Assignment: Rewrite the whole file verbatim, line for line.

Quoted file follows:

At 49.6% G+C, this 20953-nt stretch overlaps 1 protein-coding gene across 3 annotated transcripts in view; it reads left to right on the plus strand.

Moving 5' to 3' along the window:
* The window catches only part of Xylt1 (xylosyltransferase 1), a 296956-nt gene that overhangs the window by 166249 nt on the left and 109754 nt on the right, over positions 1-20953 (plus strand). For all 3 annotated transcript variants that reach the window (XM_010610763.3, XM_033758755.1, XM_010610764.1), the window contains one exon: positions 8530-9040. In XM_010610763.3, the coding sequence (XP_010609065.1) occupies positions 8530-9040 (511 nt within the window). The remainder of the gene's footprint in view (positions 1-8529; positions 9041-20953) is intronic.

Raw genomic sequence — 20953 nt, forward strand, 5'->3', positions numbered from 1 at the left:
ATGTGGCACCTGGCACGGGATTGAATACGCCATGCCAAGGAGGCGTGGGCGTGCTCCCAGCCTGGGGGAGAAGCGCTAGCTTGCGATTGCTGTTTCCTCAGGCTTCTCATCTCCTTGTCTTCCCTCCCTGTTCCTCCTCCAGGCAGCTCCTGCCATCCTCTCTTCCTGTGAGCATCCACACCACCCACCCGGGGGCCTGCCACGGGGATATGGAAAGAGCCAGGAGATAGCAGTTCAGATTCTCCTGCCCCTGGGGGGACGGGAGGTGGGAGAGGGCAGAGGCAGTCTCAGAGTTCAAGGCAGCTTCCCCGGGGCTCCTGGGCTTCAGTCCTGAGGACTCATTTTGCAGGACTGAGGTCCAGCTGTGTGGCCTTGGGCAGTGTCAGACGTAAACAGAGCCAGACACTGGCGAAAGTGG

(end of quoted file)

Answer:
At 49.6% G+C, this 20953-nt stretch overlaps 1 protein-coding gene across 3 annotated transcripts in view; it reads left to right on the plus strand.

Moving 5' to 3' along the window:
* The window catches only part of Xylt1 (xylosyltransferase 1), a 296956-nt gene that overhangs the window by 166249 nt on the left and 109754 nt on the right, over positions 1-20953 (plus strand). For all 3 annotated transcript variants that reach the window (XM_010610763.3, XM_033758755.1, XM_010610764.1), the window contains one exon: positions 8530-9040. In XM_010610763.3, the coding sequence (XP_010609065.1) occupies positions 8530-9040 (511 nt within the window). The remainder of the gene's footprint in view (positions 1-8529; positions 9041-20953) is intronic.

Raw genomic sequence — 20953 nt, forward strand, 5'->3', positions numbered from 1 at the left:
ATGTGGCACCTGGCACGGGATTGAATACGCCATGCCAAGGAGGCGTGGGCGTGCTCCCAGCCTGGGGGAGAAGCGCTAGCTTGCGATTGCTGTTTCCTCAGGCTTCTCATCTCCTTGTCTTCCCTCCCTGTTCCTCCTCCAGGCAGCTCCTGCCATCCTCTCTTCCTGTGAGCATCCACACCACCCACCCGGGGGCCTGCCACGGGGATATGGAAAGAGCCAGGAGATAGCAGTTCAGATTCTCCTGCCCCTGGGGGGACGGGAGGTGGGAGAGGGCAGAGGCAGTCTCAGAGTTCAAGGCAGCTTCCCCGGGGCTCCTGGGCTTCAGTCCTGAGGACTCATTTTGCAGGACTGAGGTCCAGCTGTGTGGCCTTGGGCAGTGTCAGACGTAAACAGAGCCAGACACTGGCGAAAGTGG